United States of America v. Western Electric Company, Inc., et al.,bell Atlantic Corporation, Appellant, 12 F.3d 225 (D.C. Cir. 1994)

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U.S. Court of Appeals for the District of Columbia Circuit - 12 F.3d 225 (D.C. Cir. 1994)

Argued April 14, 1993. Decided Dec. 28, 1993. Rehearing In Banc Denied April 6, 1994. *


[304 U.S.App.D.C. 200] Appeals from the United States District Court for the District of Columbia (D.C. Civil No. 82-0192).

Nancy C. Garrison, Atty., U.S. Dept. of Justice, argued the cause, for appellant United States of America in No. 92-5168. With her on the brief were J. Mark Gidley, Acting Asst. Atty. Gen., and Catherine G. O'Sullivan, Atty., U.S. Dept. of Justice.

Michael W. McConnell, argued the cause for the Bell Co. appellants. With him on the joint brief were Stephen M. Shapiro, Michael K. Kellogg, and Lawrence S. Robbins (for the Bell Companies), James R. Young, John Thorne, and John M. Goodman (for Bell Atlantic Corp.), Walter H. Alford, Mark D. Hallenbeck, and Frederick W. Johnson (for BellSouth Corp.), Richard W. Odgers, Margaret DeB. Brown, and James L. Wurtz (for Pacific Telesis Group), Raymond F. Burke and Gerald E. Murray (for NYNEX Corp.), James D. Ellis, Liam S. Coonan, and Martin E. Grambow (for Southwestern Bell Corp.), and Jeffrey S. Bork (for US West, Inc.). Clifford Sloan filed an appearance, for appellant Ameritech Corp.

David Carpenter, argued the cause for appellee American Tel. & Tel. Co. ("AT&T"). With him on the brief were Francine J. Berry and Howard J. Trienens. Mark C. Rosenblum filed an appearance, for AT&T.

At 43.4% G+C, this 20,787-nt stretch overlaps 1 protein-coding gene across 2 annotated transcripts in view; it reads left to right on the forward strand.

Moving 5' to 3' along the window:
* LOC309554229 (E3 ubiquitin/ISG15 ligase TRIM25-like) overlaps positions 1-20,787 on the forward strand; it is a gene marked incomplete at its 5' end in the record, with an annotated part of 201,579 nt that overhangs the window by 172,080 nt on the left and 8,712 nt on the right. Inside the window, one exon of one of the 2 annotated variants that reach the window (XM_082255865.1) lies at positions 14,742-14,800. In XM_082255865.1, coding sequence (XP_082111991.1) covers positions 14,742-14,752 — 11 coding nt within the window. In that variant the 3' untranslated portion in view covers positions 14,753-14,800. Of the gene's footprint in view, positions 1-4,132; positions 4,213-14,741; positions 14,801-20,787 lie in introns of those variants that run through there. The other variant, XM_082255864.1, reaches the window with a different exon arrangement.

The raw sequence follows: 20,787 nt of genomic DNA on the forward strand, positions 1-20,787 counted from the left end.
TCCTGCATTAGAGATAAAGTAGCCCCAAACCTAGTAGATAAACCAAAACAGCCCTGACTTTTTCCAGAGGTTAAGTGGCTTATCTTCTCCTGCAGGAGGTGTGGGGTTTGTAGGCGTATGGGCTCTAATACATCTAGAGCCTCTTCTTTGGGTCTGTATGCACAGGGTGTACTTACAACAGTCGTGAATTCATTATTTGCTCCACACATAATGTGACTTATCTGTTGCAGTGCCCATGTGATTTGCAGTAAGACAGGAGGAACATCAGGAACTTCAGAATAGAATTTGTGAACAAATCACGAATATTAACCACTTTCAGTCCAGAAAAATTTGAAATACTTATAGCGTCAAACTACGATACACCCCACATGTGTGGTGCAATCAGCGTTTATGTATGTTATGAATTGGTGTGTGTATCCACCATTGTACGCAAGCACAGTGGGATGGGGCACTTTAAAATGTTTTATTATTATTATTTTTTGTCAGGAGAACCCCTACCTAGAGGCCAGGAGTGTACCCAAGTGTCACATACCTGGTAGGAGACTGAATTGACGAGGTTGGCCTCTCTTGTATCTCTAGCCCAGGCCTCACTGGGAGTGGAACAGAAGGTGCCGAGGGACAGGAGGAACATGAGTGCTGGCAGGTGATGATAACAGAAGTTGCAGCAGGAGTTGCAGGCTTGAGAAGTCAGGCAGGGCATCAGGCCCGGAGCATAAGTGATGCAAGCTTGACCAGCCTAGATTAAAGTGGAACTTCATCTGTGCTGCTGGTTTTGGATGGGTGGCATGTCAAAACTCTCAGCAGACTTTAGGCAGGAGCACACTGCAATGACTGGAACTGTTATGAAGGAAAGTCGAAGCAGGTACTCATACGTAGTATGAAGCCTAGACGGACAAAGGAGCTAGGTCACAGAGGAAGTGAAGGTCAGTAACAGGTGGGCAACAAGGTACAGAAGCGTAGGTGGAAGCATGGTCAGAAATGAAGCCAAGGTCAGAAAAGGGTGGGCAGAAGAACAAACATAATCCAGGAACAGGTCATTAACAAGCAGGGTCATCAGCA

Anthony C. Epstein argued the cause, for intervenors Independent Data Communications Mfrs. Ass'n, Telecommunications Industry Ass'n, Tandy Corp., and MCI Communications Corp. With him on the brief were Chester T. Kamin, Michael H. Salsbury, and Carl S. Nadler, Herbert E. Marks, James L. Casserly, John L. McGrew, John W. Pettit, and Neal M. Goldberg. Thomas K. Crowe filed an appearance, for intervenor Tandy Corp. David A. Nall filed an appearance, for intervenor Independent Data Communications Mfrs. Ass'n, Inc. Albert H. Kramer and Robert F. Aldrich filed the brief, for intervenor North American Telecommunications Ass'n.

Albert Halprin filed the brief for amicus curiae Northern Telecom, Inc.

[304 U.S.App.D.C. 201] Before WALD, BUCKLEY, and WILLIAMS, Circuit Judges.

Opinion for the court filed by Circuit Judge BUCKLEY.

Dissenting opinion filed by Circuit Judge STEPHEN F. WILLIAMS.

BUCKLEY, Circuit Judge:


The 1982 antitrust consent decree providing for divestiture of the American Telephone and Telegraph Company ("AT&T") prohibits its former local exchange subsidiaries, the Bell Operating Companies ("BOCs"), from engaging in certain lines of business, including the manufacture of telecommunications products, either "directly or through any affiliated enterprise." The question presented is whether a contractual relationship under which American Information Technologies Corporation ("Ameritech") would provide funds to an independent company for product development in exchange for royalties on sales of the product to third parties may render the independent company an "affiliated enterprise." The district court answered this question in the affirmative by denying the Department of Justice's ("DOJ") motion for a declaratory judgment that the term "affiliated enterprise" covers only those concerns in which a BOC has either more than a de minimis equity interest or operational control. The court also denied Ameritech's request for a waiver from the consent decree's line-of-business restrictions to permit it to enter such funding/royalty arrangements.